In this report, presented at the Human Rights Council’s 50th session in 2022, the Special Rapporteur examines the participation of internally displaced persons in electoral processes, in particular their ability to exercise their right to vote and to stand in elections on equal terms with the non-displaced population.
She describes the challenges internally displaced persons often encounter on account of their displacement, which may relate, for instance, to residency requirements for determining the place of voting and constituency, lack of documentation, lack of access to information, obstacles to accessing registration sites and polling stations, among other issues. She highlights that different groups of internally displaced persons may encounter multiple and intersecting forms of discrimination to participate in elections.
The Special Rapporteur underscores that States have the primary duty to protect the rights of internally displaced persons, including their right to vote and be elected, and to ensure they can exercise this right without discrimination despite their displacement. Moreover, she maintains that the realization of their electoral rights is key for achieving durable solutions to internal displacement, and that it also promotes democratic governance, the rule of law and economic development, and strengthens the representativeness and legitimacy of governments.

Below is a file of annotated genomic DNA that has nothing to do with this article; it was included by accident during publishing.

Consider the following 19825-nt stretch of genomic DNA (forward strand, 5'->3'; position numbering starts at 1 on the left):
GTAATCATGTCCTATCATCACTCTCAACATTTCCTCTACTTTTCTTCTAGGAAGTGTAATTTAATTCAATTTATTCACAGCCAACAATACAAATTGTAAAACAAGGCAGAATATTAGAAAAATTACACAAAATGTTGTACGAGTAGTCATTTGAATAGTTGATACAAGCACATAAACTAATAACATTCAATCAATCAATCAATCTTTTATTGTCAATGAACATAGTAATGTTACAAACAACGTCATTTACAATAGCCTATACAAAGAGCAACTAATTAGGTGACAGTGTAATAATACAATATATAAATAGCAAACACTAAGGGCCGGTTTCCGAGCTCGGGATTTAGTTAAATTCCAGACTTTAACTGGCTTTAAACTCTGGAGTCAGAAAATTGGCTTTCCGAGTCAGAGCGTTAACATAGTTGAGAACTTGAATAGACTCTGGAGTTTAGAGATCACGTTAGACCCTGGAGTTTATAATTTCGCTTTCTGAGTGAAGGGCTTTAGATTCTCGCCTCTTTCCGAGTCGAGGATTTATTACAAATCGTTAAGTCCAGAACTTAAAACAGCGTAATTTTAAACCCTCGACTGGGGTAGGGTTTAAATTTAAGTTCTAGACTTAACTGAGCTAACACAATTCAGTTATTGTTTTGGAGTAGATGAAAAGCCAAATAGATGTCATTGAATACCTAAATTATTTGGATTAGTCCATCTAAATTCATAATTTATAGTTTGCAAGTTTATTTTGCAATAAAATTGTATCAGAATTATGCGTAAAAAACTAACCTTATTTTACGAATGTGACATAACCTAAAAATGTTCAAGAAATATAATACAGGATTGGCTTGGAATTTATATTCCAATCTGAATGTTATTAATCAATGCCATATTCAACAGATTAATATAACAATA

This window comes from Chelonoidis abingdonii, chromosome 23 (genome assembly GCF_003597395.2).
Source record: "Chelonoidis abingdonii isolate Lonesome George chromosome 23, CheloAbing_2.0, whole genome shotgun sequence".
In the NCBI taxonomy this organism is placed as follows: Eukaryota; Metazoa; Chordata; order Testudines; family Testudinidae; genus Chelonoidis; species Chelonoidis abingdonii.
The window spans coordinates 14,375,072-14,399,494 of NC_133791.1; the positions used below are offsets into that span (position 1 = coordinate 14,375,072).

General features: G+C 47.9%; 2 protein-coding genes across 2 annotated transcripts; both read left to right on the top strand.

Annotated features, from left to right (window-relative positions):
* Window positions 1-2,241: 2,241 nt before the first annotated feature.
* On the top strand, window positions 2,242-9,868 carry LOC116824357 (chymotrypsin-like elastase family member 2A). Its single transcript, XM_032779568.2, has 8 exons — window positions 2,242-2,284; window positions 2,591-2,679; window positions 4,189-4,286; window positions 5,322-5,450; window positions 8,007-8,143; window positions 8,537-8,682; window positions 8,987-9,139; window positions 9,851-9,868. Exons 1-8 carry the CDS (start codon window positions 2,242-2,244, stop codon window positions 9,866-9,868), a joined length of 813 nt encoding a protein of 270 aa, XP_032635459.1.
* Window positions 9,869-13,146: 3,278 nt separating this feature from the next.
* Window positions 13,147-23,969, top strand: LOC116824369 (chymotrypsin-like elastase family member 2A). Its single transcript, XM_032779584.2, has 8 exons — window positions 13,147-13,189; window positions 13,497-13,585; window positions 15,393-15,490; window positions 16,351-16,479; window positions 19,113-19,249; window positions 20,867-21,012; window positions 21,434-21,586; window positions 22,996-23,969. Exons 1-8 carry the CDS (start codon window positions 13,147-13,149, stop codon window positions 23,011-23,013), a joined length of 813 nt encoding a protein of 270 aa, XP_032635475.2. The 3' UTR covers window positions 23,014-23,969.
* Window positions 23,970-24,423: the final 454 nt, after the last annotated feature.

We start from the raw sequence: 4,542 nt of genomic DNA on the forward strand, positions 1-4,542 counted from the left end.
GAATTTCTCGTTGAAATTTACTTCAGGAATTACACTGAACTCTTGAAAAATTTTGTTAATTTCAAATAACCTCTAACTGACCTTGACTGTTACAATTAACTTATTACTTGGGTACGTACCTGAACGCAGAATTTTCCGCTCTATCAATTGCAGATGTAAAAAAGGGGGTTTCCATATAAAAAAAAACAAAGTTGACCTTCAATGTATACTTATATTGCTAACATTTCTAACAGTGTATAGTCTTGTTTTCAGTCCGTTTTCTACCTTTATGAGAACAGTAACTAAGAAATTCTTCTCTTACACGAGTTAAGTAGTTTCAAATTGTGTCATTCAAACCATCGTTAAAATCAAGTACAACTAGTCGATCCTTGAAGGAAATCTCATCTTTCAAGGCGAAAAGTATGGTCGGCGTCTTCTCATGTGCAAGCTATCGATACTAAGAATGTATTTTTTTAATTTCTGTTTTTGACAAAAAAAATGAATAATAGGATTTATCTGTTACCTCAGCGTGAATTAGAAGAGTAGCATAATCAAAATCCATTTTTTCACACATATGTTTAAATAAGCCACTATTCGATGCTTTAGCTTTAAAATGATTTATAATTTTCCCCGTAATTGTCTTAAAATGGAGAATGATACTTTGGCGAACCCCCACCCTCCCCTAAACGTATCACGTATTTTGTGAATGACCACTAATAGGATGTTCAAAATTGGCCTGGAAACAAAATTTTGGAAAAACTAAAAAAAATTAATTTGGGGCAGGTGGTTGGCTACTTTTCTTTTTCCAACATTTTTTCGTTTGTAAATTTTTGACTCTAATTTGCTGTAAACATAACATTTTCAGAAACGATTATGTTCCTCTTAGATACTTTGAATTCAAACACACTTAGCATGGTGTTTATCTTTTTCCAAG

The Special Rapporteur looks at special measures that may be adopted in electoral processes to enable the participation of internally displaced persons, provides examples of good practices, and makes a series of recommendations to States and other actors.